Pacific Coast Tick
Found predominantly in shrub-lands and along trails, Pacific Coast ticks (Dermacentor occidentalis) can be found all the way from Oregon to northern Baja California and even Mexico. Although the Pacific Coast tick is the most common tick found throughout most of California, they are easily confused with other less common ticks.
American Dog Ticks have a dark brown body; with females having an off-white scutum (dorsal shield), while adult males look more mottled. They are flat and oval in shape, and usually brown with whitish-gray markings. Similar to the Blacklegged “Deer” Tick, these ticks have 6 legs as larvae but have 8 legs when they are nymphs and adults. They range anywhere from 5 mm to 15 mm in size depending on whether or not they are engorged.
The American Dog Tick exhibits a three-host tick life cycle. In warmer regions of its southern range all three stages may be active on hosts throughout the year with a pronounced increase of occurrence during spring. In northern regions, larvae and nymphs are active spring to autumn while adult questing appears to be highest in spring. Gravid females may lay from 4,000–6,500 eggs.
American Dog Ticks develop from the egg stage, to the 6-legged larva, to the 8-legged nymph, and finally to the adult. The cycle requires a blood meal before progression from larva to nymph, from nymph to adult and by the adult for egg production. This cycle also requires three different hosts and requires at least 54 days to complete, but can take up to two years depending on the host availability, host location and the temperature.
After five to 14 days of blood feeding, a fully engorged female D. variabilis drops from the host. She digests the blood meal and develops her egg clutch over the next four to 10 days. She then lays anywhere from 4,000 to 6,500 eggs on the ground (Matheson 1950). About 26 to 40 days later, depending on the temperature, the eggs hatch into larvae (James et al. 1969).
After hatching, larvae remain on the ground or climb growing vegetation where they wait for small mammals, such as mice, to serve as hosts for their first blood meal. This host location behavior is called questing. Under favorable conditions, larvae can survive up to 11 months without feeding. After contacting and attaching to a host, larvae require from two to 14 days to complete blood feeding. After feeding, larvae detach from their host and fall to the ground where they digest their blood meal and molt into the nymphal stage. This process can take as little as a week, although this period is often prolonged.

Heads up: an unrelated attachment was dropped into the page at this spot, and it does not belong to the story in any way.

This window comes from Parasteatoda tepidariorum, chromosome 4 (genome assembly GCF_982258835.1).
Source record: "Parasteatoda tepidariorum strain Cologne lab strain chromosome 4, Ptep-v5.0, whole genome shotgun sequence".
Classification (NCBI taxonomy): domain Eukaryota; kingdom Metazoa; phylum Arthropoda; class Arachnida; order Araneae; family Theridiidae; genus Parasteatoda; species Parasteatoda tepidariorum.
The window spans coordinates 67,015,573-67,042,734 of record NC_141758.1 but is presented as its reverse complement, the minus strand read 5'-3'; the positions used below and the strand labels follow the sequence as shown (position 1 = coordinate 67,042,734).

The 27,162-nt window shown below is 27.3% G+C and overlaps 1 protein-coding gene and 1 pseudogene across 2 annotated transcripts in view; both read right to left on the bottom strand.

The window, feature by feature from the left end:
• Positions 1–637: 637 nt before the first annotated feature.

Nymphs can survive six months without a blood meal. After successfully questing for their second host, which is normally a slightly larger mammal (such as a raccoon or opossum), the nymphs will blood feed over a three to 10-day period. After engorging, they fall off the host, digest their blood meal and molt into an adult. This process can take anywhere from three weeks to several months.
Adults can survive two years without feeding, but readily feed on dogs or other larger animals when available. Questing adult ticks climb onto a grass blade or other low vegetation, cling to it with their third pair of legs, and wave its legs as a potential host approaches. As the hosts brush the vegetation, the ticks grab onto the passing animal. Mating occurs on the host and the female engorges within six to 13 days after which she drops from the host to lay her eggs and then she dies, thus completing the cycle (Matheson 1950).
Even though not much is actually known about the Pacific Coast tick, as far as we know, all life stages of the tick can transmit Rocky Mountain Spotted Fever. Both nymphs and adults can transmit 364D Rickettsiosis, Tularemia, as well as Bovine Anaplasmosis to cattle. These ticks also have been implicated in cases of tick-bite paralysis in cattle, deer, and horses.
American dog ticks prefer grassy areas with low vegetation where larger animals commonly pass by and thrive in areas that are also accessible to humans. When these ticks latch on to dogs, they are brought into the home and can potentially be transferred to humans. American dog ticks are extremely resilient and are able to survive for 2-3 years without feeding.
This is one of the most widely distributed ticks in California. It is found throughout the state except for the very dry regions of the central valley and the southeastern desert region. The only other areas it has been collected in are Oregon and Baja, Mexico.
The American Dog Tick occurs primarily in wooded, shrubby and long-grass areas. However, it is possible for residential areas to support populations of this tick. Shrubs, weeds, tall grass, clutter and debris on the property attracts the rodents that are hosts for immature ticks. By maintaining grass short, removing possible rodent harborage, and sealing cracks and crevices in and around the property one can directly reduce or prevent local tick populations.
Keeping grass and weeds cut short decreases humidity, which helps kill ticks or makes an area undesirable for ticks and rodents. Additionally, it makes it difficult for ticks to climb on the vegetation and wait for its host. If pesticides are applied, cutting the vegetation short increases effectiveness and allows for better coverage. Removing rodent harborage areas may reduce an infestation.
Because dogs can easily pick up ticks while walking on infested grass or roaming through wooded areas, it is necessary to treat the pet properly. There are many products that can be applied to prevent or treat a tick infestation on an animal including topical treatments and sprays. Regularly grooming, washing bedding, and examining the dog are strongly recommended to prevent tick infestations.